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Volume 61 / Social Sciences

POLITICAL ECONOMY: CENTRAL AMERICA AND THE CARIBBEAN


DANIEL MASÍS-IVERSON, Associate Professor of Political Science (1977-2005), Universidad de Costa Rica, and Visiting Assistant Professor, American University


THE WORKS EXAMINED IN THIS SECTION very much represent the spirit of the times. They reflect the profound economic and political changes that have occurred in the region over the last quarter of a century, including the aftermath of civil wars, the end of the Cold War and the exhaustion of traditional ideologies as guides to a better future. Their historical context also includes the acute financial crises of the 1980s and their continuing reverberations. They reflect a painstaking rethinking, underway for over 20 years, on the manner in which the region's countries, individually and, in some cases, collectively, need to relate to the rest of the hemisphere and to a globalized world in order to advance economically, socially and politically and, in some cases, how to deal with a past of violent conflict.

Indeed, although there are some exceptions, by and large Central America and the Caribbean's academic and scientific work is harnessed to address these problems, frequently framed as policy issues. The overarching theme of economic and social development is a usual one when it comes to social-scientific production in the nonindustrialized Americas, but what distinguishes current production is recognition of a Cold War world that has ended and a new era of globalization that has begun and which needs to be faced.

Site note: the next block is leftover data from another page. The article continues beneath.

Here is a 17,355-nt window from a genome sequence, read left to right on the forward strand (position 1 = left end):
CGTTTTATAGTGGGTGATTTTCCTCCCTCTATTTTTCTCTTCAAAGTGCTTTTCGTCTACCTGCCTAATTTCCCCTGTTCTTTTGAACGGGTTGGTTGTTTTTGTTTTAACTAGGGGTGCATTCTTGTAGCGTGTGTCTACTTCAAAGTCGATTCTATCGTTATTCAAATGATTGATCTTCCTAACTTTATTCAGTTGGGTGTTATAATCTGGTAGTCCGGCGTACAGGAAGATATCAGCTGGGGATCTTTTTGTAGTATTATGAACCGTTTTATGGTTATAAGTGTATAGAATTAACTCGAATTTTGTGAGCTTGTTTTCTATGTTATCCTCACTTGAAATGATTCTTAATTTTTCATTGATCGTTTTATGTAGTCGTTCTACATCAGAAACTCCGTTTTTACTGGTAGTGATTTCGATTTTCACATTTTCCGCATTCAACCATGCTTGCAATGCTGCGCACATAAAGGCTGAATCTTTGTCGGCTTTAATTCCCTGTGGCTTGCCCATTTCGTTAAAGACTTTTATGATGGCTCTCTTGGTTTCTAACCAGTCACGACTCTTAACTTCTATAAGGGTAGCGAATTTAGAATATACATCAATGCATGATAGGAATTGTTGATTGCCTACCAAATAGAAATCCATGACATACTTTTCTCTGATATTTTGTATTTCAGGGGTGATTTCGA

This commonality in topic and purpose simultaneously presents differences in approach. On the one hand, there is the literature arguing for the inevitability and even the desirability of deeper insertion of the region into an increasingly integrated planet, or at least, American continent, in fairly straightforward economic terms. Such is the case, inter alia, of Segovia's Transformación estructural y reforma economica en El Salvador (item #bi2003006190#), or Ronulfo Jiménez et al.'s Los retos políticos de la reforma económica en Costa Rica (item #bi2003006306#).

On the other hand, there is a body of literature that does not deny the existence of globalizing processes, but which advocates a more critical approach regarding the mode of insertion and the various domestic consequences each policy option may have (e.g., Chase-Dunn et al.'s Globalization on the Ground: Postbellum Guatemalan Democracy and Development (item #bi2003006301#), Pérez-Sáinz et al.'s Encuentros inciertos: globalización y territories locales en Centroamérica (item #bi2003006185#)), or that proposes specific policy prescriptions regarding the structure of the government and citizen participation (e.g., Ruiz-Bravo et al., Pobreza, estado y desarrollo humano: del asistencialismo a la participación ciudadana: la experiencia de Costa Rica (item #bi2003006193#)).

This biennium's Handbook selections, then, reflect a vibrant but as yet unfinished agenda of research and debate for a region where, to the contrary of what frequently occurs in industrialized societies, scholars and policymakers not only come together, but often exchange places.


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